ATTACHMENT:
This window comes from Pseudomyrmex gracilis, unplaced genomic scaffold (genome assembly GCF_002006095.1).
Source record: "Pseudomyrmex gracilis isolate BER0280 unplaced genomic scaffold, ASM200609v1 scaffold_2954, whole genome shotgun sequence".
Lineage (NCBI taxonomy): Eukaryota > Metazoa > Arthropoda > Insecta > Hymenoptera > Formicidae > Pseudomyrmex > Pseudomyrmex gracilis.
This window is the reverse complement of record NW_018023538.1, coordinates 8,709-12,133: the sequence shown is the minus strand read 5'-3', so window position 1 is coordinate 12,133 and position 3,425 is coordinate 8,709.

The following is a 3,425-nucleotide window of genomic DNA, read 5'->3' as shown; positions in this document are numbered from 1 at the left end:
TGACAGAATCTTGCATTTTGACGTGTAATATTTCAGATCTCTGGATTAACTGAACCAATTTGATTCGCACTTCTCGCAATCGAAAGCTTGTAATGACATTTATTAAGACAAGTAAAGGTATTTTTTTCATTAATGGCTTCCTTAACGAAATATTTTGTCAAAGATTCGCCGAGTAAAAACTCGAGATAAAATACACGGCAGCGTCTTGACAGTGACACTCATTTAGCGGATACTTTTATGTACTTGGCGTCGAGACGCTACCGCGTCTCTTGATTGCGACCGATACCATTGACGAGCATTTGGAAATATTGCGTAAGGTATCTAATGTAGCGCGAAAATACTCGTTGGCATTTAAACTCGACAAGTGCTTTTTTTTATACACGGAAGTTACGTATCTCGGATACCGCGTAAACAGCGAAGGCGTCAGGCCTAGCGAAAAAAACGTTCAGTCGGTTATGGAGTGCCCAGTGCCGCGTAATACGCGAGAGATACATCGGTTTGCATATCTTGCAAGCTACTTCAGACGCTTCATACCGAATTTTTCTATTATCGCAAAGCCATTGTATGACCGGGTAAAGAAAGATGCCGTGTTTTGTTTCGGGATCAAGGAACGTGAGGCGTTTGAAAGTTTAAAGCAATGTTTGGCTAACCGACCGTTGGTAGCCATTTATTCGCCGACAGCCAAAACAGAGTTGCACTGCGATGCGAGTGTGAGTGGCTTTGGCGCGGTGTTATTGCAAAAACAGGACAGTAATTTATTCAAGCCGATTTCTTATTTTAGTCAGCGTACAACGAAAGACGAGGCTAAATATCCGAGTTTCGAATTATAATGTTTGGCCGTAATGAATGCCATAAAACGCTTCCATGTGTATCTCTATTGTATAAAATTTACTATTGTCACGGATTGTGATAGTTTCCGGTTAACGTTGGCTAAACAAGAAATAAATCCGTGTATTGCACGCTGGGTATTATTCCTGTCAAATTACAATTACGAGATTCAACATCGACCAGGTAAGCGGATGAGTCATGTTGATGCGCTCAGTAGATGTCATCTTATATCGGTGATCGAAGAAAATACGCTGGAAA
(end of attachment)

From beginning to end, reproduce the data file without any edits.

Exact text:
This window comes from Pseudomyrmex gracilis, unplaced genomic scaffold (genome assembly GCF_002006095.1).
Source record: "Pseudomyrmex gracilis isolate BER0280 unplaced genomic scaffold, ASM200609v1 scaffold_2954, whole genome shotgun sequence".
Lineage (NCBI taxonomy): Eukaryota > Metazoa > Arthropoda > Insecta > Hymenoptera > Formicidae > Pseudomyrmex > Pseudomyrmex gracilis.
This window is the reverse complement of record NW_018023538.1, coordinates 8,709-12,133: the sequence shown is the minus strand read 5'-3', so window position 1 is coordinate 12,133 and position 3,425 is coordinate 8,709.

The following is a 3,425-nucleotide window of genomic DNA, read 5'->3' as shown; positions in this document are numbered from 1 at the left end:
TGACAGAATCTTGCATTTTGACGTGTAATATTTCAGATCTCTGGATTAACTGAACCAATTTGATTCGCACTTCTCGCAATCGAAAGCTTGTAATGACATTTATTAAGACAAGTAAAGGTATTTTTTTCATTAATGGCTTCCTTAACGAAATATTTTGTCAAAGATTCGCCGAGTAAAAACTCGAGATAAAATACACGGCAGCGTCTTGACAGTGACACTCATTTAGCGGATACTTTTATGTACTTGGCGTCGAGACGCTACCGCGTCTCTTGATTGCGACCGATACCATTGACGAGCATTTGGAAATATTGCGTAAGGTATCTAATGTAGCGCGAAAATACTCGTTGGCATTTAAACTCGACAAGTGCTTTTTTTTATACACGGAAGTTACGTATCTCGGATACCGCGTAAACAGCGAAGGCGTCAGGCCTAGCGAAAAAAACGTTCAGTCGGTTATGGAGTGCCCAGTGCCGCGTAATACGCGAGAGATACATCGGTTTGCATATCTTGCAAGCTACTTCAGACGCTTCATACCGAATTTTTCTATTATCGCAAAGCCATTGTATGACCGGGTAAAGAAAGATGCCGTGTTTTGTTTCGGGATCAAGGAACGTGAGGCGTTTGAAAGTTTAAAGCAATGTTTGGCTAACCGACCGTTGGTAGCCATTTATTCGCCGACAGCCAAAACAGAGTTGCACTGCGATGCGAGTGTGAGTGGCTTTGGCGCGGTGTTATTGCAAAAACAGGACAGTAATTTATTCAAGCCGATTTCTTATTTTAGTCAGCGTACAACGAAAGACGAGGCTAAATATCCGAGTTTCGAATTATAATGTTTGGCCGTAATGAATGCCATAAAACGCTTCCATGTGTATCTCTATTGTATAAAATTTACTATTGTCACGGATTGTGATAGTTTCCGGTTAACGTTGGCTAAACAAGAAATAAATCCGTGTATTGCACGCTGGGTATTATTCCTGTCAAATTACAATTACGAGATTCAACATCGACCAGGTAAGCGGATGAGTCATGTTGATGCGCTCAGTAGATGTCATCTTATATCGGTGATCGAAGAAAATACGCTGGAAA